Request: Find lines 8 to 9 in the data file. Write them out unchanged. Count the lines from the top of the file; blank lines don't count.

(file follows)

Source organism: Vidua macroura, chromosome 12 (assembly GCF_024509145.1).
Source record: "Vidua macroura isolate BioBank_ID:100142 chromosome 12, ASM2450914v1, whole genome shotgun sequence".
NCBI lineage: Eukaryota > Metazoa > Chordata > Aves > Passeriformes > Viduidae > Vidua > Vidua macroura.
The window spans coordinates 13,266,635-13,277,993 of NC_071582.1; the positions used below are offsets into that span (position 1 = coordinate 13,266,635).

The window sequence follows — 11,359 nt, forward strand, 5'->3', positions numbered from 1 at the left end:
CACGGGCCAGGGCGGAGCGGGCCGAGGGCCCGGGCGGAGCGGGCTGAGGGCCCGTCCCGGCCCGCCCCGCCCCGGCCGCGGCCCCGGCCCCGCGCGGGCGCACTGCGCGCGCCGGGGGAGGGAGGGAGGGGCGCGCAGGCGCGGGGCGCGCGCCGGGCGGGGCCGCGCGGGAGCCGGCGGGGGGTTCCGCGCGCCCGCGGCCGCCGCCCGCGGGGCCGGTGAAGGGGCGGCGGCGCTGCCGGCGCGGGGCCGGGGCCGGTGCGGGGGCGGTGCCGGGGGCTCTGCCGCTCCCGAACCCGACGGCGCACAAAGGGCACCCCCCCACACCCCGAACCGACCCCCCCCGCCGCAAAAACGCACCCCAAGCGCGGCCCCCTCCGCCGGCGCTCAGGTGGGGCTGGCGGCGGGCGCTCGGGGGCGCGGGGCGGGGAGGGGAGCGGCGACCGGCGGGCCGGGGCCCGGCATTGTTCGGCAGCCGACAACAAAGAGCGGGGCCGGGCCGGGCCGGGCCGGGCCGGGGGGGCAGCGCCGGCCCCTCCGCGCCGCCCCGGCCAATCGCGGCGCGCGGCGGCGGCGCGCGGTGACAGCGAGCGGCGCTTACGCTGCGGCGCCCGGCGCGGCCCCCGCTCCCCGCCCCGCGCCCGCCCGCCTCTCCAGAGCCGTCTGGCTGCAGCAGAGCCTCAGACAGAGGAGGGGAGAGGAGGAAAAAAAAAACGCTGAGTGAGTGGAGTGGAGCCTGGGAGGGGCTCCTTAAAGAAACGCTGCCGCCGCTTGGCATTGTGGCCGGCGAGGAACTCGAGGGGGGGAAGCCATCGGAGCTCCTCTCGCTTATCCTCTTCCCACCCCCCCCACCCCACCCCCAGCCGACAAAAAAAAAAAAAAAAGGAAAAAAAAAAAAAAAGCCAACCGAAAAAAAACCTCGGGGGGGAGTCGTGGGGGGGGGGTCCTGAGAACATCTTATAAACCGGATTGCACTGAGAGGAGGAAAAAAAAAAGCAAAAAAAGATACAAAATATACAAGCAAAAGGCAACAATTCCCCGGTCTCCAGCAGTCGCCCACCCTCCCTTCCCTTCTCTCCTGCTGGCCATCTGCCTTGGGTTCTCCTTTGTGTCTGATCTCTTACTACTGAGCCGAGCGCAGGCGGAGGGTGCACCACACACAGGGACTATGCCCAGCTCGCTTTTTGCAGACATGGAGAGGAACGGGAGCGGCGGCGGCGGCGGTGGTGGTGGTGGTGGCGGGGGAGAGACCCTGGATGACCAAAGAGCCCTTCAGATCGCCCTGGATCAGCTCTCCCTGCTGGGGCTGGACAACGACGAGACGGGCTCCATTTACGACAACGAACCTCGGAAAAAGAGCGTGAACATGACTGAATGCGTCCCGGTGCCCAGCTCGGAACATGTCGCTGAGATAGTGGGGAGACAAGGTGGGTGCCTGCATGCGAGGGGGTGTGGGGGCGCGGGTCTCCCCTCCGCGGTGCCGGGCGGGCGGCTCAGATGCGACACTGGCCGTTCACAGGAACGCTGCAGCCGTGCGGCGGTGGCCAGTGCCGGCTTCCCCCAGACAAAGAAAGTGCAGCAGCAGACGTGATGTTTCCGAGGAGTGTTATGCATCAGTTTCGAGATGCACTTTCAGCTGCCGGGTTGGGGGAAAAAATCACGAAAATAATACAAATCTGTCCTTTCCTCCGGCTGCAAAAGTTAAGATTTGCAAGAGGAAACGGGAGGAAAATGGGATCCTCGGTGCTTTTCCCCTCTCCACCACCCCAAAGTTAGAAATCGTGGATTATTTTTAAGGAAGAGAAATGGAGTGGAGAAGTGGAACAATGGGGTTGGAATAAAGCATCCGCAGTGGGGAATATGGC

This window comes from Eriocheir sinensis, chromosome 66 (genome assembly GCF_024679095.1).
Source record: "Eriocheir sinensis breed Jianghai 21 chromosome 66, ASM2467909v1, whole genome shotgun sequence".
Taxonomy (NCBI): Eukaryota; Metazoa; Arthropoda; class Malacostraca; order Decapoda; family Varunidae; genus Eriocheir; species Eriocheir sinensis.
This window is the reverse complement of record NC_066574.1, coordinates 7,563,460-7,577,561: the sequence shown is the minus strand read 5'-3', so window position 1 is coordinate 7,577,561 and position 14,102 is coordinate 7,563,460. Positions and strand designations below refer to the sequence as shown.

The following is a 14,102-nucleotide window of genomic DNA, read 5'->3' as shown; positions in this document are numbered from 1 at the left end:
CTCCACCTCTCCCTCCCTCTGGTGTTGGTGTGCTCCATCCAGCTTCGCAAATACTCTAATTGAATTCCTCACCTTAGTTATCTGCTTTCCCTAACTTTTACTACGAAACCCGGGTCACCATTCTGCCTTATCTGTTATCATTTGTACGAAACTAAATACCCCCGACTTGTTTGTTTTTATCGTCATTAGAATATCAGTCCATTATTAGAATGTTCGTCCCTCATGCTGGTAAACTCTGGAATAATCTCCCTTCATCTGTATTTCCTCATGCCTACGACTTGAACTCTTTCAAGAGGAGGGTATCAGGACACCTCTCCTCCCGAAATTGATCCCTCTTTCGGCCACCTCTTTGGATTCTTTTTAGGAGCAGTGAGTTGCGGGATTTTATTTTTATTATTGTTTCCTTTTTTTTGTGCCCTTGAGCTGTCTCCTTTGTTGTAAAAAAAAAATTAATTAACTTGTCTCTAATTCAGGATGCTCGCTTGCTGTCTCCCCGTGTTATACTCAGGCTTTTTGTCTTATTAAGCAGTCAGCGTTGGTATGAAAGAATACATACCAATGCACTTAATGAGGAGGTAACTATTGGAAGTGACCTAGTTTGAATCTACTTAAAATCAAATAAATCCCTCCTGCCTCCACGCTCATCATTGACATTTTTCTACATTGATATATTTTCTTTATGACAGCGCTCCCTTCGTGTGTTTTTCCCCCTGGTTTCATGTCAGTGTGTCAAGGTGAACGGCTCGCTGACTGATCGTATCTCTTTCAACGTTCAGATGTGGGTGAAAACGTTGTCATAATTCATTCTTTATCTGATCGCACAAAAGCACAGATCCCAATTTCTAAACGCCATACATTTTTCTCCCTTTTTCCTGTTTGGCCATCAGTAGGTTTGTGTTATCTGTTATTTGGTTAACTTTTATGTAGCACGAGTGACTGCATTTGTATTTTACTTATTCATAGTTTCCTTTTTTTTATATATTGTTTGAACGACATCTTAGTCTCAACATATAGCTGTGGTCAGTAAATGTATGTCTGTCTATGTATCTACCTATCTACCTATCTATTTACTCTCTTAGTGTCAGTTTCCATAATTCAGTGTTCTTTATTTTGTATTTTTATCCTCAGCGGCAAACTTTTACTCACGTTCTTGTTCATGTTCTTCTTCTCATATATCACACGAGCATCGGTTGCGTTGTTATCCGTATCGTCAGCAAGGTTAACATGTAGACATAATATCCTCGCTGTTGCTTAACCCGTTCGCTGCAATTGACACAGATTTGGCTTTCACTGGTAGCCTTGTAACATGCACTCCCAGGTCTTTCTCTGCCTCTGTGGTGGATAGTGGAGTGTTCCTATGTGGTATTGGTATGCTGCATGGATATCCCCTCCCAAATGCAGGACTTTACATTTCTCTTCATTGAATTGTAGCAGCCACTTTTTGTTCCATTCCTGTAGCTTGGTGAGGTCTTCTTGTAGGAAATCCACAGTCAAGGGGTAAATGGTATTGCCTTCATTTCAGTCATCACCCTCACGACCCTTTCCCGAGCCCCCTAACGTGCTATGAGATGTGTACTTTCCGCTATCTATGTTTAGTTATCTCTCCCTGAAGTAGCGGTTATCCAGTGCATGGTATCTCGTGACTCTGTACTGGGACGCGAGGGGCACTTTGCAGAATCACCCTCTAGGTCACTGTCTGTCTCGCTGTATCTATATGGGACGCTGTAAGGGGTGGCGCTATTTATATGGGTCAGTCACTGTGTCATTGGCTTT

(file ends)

Source record: "Eriocheir sinensis breed Jianghai 21 chromosome 66, ASM2467909v1, whole genome shotgun sequence".
Taxonomy (NCBI): Eukaryota; Metazoa; Arthropoda; class Malacostraca; order Decapoda; family Varunidae; genus Eriocheir; species Eriocheir sinensis.